The Thrashing Machine and Other Stories
Lehto & Wright
This fourth offering released in 2004 see's more "long form" tracks as well as the addition of a string quartet. Folk Roots said: The last product from Lehto & Wright got me in a real lather and yet again. Thrashing Machine delivers, gaining a huge thumbs up. I totally sympathize with what these guys are up to and the fact that they've echoes - only echoes, mark you - of earlier American noise folk crews like Boiled In Lead and Cordelia's Dad does them credit, not harm. All too often our cousins over the big pond tackle British trad (no question about their enthusiasm), either as copycat or a soupy, half crazed mutant intention, usually labeled something unfortunate like Celtic rock! As if Hors lips hadn't happened.
To give us back our own and do something that bit extra takes smarts, thankfully Steve Lehto and John Wright have the chops. Instrumentally they have no time for fiddles, squeeze boxes or such, rather they go for a straight-down-the-line rock format, guitar/ bass/ drums, except that this time they do get away with adding a string quartet here and there.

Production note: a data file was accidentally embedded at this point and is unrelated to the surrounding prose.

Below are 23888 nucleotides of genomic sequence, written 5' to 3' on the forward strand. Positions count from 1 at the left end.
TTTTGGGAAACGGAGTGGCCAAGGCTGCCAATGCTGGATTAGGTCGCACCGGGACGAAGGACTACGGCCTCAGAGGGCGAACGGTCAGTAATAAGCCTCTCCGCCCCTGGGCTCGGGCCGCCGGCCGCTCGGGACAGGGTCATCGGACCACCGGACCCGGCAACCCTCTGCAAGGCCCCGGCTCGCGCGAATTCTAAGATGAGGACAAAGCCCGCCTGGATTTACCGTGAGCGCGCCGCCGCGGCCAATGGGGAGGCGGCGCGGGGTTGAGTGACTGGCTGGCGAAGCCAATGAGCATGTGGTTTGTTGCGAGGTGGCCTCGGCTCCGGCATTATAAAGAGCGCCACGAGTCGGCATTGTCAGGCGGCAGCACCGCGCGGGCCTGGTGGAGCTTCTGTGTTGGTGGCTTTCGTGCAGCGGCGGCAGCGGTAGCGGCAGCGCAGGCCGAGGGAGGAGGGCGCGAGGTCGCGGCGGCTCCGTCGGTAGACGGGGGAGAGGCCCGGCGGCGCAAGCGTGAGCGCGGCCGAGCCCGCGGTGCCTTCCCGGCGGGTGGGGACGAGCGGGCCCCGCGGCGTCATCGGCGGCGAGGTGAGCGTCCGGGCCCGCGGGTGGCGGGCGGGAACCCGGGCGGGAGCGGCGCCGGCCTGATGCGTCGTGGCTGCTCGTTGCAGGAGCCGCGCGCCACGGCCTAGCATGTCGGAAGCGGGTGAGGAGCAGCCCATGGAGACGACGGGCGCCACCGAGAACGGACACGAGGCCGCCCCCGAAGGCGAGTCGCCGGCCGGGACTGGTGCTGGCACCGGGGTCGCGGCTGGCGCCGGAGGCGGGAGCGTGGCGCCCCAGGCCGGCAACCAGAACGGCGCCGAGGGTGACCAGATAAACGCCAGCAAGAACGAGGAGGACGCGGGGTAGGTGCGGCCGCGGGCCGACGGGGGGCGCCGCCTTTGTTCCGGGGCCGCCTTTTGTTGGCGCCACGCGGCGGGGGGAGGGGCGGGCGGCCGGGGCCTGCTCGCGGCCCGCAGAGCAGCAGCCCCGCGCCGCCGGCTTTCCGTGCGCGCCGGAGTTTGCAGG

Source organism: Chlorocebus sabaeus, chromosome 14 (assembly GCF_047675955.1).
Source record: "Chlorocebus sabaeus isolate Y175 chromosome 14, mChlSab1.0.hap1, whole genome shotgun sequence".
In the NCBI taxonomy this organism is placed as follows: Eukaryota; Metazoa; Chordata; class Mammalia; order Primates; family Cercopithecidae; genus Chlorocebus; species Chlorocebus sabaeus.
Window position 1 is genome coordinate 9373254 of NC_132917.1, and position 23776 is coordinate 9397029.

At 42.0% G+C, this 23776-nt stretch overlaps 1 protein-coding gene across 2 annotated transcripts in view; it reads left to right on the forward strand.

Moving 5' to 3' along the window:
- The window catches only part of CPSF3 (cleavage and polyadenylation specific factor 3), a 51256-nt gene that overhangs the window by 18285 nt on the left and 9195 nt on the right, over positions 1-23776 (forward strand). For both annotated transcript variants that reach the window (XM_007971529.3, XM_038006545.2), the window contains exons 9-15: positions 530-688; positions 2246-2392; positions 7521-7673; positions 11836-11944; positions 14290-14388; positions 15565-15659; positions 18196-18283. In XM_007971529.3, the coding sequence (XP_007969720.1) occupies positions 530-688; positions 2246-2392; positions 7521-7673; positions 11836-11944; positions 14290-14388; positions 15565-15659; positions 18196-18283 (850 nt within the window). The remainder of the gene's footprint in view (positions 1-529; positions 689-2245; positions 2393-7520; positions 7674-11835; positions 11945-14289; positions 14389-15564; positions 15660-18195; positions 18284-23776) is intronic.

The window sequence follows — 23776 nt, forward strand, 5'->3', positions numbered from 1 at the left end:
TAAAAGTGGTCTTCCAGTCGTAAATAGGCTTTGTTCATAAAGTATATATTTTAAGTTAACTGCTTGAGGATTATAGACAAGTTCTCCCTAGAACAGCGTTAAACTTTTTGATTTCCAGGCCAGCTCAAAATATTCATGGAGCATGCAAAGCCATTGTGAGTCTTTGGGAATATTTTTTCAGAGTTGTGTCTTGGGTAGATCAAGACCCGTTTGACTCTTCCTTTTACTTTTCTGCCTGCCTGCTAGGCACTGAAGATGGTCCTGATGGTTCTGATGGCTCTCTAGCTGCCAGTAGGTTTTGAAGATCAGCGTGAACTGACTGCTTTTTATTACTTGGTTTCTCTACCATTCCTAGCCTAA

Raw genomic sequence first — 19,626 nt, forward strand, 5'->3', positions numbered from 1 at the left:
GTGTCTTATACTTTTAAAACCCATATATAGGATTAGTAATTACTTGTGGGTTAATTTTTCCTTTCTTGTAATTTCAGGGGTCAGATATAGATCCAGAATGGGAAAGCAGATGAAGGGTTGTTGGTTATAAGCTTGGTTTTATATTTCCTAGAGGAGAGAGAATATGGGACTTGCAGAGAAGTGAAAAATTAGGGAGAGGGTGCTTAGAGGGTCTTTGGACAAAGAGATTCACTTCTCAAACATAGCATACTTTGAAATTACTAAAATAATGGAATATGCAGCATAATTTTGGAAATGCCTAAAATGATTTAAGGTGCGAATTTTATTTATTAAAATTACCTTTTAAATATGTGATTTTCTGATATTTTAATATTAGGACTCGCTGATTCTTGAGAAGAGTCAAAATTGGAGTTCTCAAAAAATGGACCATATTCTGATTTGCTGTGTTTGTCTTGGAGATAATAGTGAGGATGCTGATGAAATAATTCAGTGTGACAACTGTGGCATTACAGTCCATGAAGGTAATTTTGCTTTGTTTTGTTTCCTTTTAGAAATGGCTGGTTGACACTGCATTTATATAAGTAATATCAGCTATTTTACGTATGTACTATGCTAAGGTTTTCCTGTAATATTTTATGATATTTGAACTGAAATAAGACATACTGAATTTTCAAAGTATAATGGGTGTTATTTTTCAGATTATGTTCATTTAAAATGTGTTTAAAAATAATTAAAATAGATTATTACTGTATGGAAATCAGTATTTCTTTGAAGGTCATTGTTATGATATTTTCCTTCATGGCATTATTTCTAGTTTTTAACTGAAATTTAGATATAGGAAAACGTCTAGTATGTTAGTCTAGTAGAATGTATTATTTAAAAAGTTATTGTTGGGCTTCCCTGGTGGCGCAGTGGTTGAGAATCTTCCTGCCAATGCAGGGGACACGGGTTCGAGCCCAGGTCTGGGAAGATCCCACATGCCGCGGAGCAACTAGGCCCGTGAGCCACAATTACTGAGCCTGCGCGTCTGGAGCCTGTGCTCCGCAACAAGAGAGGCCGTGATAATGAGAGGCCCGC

Mostly the album's cohesive, except for a technically skilful, but out of place crack at Italian classical guitar. So overlook that slight lapse and feast your ears instead on The Earl Of Other where, a gorgeous soft core original by the aforementioned string quartet that leads into a deeply atmospheric take of Down Where The Drunkards Roll, Lehto's vocals bringing out the lyrics of pathetic ritual and cravings in unsettling starkness. There's a heartfelt Nancy Spain which precedes the crashing guitar sonics of a 1O-minute-plus jig workout. Elsewhere John Riley is dark and gothic, though the title track tops the pile, a boisterous, tongue-in-cheek update of the ancient farmer meets comely maid subtext. Somebody over here, please pick up on these blokes, we're missing out. The Thrashing Machine & Other Stories is a tonic, fall for its charms. www.newfolkrecords.com
— Simon Jones